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What Is Cosmology? Definition & History

Cosmology is a branch of astronomy that involves the origin and evolution of the universe, from the Big Bang to today and on into the future. According to NASA, the definition of cosmology is “the scientific study of the large scale properties of the universe as a whole.”

Cosmologists puzzle over exotic concepts like string theory, dark matter and dark energy and whether there is one universe or many (sometimes called the multiverse). While other aspects astronomy deal with individual objects and phenomena or collections of objects, cosmology spans the entire universe from birth to death, with a wealth of mysteries at every stage.

History of cosmology & astronomy

Humanity’s understanding of the universe has evolved significantly over time. In the early history of astronomy, Earth was regarded as the center of all things, with planets and stars orbiting it. In the 16th century, Polish scientist Nicolaus Copernicus suggested that Earth and the other planets in the solar system in fact orbited the sun, creating a profound shift in the understanding of the cosmos. In the late 17th century, Isaac Newton calculated how the forces between planets — specifically the gravitational forces — interacted.

The dawn of the 20th century brought further insights into comprehending the vast universe. Albert Einstein proposed the unification of space and time in his General Theory of Relativity. In the early 1900s, scientists were debating whether the Milky Way contained the whole universe within its span, or whether it was simply one of many collections of stars. Edwin Hubble calculated the distance to a fuzzy nebulous object in the sky and determined that it lay outside of the Milky Way, proving our galaxy to be a small drop in the enormous universe. Using General Relativity to lay the framework, Hubble measured other galaxies and determined that they were rushing away from the us, leading him to conclude that the universe was not static but expanding.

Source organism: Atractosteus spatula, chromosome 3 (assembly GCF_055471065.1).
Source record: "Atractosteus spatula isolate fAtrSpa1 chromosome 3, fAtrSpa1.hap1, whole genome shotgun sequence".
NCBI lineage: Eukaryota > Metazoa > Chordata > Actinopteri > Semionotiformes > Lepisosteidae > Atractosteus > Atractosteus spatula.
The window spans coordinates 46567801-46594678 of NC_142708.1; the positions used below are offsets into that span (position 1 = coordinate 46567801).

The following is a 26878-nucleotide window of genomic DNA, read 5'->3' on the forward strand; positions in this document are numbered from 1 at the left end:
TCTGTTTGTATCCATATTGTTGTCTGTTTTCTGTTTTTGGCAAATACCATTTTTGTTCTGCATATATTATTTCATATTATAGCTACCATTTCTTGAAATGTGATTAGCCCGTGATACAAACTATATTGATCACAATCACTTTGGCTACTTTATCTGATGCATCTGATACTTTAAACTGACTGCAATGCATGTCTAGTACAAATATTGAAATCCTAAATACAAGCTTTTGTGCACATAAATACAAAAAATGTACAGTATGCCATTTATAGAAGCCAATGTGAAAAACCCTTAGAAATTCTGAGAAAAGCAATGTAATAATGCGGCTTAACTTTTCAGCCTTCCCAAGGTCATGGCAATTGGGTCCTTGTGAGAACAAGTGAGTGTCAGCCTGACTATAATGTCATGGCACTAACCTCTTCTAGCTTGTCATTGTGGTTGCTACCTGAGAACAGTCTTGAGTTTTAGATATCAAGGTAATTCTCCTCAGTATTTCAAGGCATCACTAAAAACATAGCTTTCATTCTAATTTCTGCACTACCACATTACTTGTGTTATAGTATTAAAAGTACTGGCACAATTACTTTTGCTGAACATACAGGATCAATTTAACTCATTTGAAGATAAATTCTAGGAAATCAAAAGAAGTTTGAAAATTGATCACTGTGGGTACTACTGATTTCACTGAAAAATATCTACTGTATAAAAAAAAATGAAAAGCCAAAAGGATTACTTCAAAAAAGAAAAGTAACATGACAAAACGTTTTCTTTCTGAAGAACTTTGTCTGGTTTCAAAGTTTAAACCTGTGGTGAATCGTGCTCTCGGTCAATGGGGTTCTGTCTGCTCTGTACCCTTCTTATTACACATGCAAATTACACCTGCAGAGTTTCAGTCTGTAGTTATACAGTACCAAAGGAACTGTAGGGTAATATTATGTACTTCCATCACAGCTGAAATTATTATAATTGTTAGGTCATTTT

In recent decades, cosmologist Stephen Hawking determined that the universe itself is not infinite but has a definite size. However, it lacks a definite boundary. This is similar to Earth; although the planet is finite, a person traveling around it would never find the “end” but would instead constantly circle the globe. Hawking also proposed that the universe would not continue on forever but would eventually end.

  • an article from space.com
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